switch expression. These changes simplify everyday coding and prepare the way for the use of pattern matching in
- Method references: Method references use lambda expressions to create anonymous methods. Sometimes, however, a lambda expression does nothing but call an existing method. In those cases, it’s often clearer to refer to the existing method by name. Method references enable you to do this; they are compact, easy-to-read lambda expressions for methods that already have a name.
- Multi-resolution images: JEP 251 defines a multi-resolution image API so images with resolution variants can easily be manipulated and displayed.
- JVM constants: JEP 334 introduces an API to model nominal descriptions of key class-file and runtime artifacts, in particular constants that are loadable from the constant pool.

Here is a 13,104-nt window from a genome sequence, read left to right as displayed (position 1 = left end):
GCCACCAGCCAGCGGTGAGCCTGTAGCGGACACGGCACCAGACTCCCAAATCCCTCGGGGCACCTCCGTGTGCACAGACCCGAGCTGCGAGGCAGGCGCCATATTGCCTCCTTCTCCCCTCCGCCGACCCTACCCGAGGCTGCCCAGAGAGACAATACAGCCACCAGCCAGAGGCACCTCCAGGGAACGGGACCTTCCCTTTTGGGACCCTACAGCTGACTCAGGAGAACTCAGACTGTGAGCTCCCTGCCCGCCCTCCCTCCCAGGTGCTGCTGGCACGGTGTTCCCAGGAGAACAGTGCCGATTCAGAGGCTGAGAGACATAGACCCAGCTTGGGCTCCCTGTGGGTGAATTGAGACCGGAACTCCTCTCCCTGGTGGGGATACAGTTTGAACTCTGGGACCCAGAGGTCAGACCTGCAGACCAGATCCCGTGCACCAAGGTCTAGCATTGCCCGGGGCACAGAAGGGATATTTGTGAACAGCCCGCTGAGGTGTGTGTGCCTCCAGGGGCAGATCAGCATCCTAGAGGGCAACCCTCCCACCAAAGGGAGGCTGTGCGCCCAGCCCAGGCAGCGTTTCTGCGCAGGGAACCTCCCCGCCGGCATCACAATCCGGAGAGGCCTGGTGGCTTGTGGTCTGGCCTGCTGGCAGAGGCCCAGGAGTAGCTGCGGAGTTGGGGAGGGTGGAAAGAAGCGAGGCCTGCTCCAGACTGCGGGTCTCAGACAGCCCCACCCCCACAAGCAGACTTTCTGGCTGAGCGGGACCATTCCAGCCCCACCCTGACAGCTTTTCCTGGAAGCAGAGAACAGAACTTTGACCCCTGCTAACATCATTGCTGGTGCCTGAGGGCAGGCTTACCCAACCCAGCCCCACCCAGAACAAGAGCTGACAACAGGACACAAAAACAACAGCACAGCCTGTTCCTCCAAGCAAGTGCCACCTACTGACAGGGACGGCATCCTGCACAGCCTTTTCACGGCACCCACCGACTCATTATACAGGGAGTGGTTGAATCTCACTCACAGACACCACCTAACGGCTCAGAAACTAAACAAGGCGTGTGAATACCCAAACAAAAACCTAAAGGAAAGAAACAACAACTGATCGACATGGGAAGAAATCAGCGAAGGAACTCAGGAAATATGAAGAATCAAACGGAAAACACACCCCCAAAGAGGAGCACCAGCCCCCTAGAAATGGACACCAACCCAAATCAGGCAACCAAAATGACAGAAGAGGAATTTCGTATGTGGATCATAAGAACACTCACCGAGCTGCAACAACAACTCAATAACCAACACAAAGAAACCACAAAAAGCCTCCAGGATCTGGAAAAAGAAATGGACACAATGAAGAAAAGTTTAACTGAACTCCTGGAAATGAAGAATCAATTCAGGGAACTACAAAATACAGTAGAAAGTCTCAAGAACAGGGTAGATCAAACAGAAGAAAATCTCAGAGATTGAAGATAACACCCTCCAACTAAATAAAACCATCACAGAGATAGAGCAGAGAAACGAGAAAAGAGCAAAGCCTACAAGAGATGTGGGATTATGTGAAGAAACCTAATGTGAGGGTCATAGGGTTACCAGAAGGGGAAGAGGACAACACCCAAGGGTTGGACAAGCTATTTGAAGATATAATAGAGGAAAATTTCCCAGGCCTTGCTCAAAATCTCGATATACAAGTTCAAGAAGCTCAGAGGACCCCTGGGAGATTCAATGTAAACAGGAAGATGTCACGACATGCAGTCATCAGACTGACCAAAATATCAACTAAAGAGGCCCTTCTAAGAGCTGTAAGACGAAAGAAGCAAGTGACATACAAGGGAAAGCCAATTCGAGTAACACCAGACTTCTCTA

- Non-volatile byte buffers: JEP 352 adds new JDK-specific file mapping modes so the
FileChannel API can be used to create
MappedByteBuffer instances that refer to non-volatile memory.
- HTTP/2 client: JEP 110 defines a new HTTP client API that implements HTTP/2 and WebSocket and can replace the legacy
- Stack-walking API: JEP 259 defines an efficient standard API for stack walking that allows easy filtering of, and lazy access to, the information in stack traces.
- TLS 1.3: JEP 332 implements version 1.3 of the Transport Layer Security (TLS) protocol.
- Convenience factory methods: JEP 269 defines library APIs that make it convenient to create instances of collections and maps with small numbers of elements, so as to ease the pain of not having collection literals in the Java programming language.
- Enhanced deprecation: JEP 277 revamps the
@Deprecated annotation and provides tools to strengthen the API lifecycle.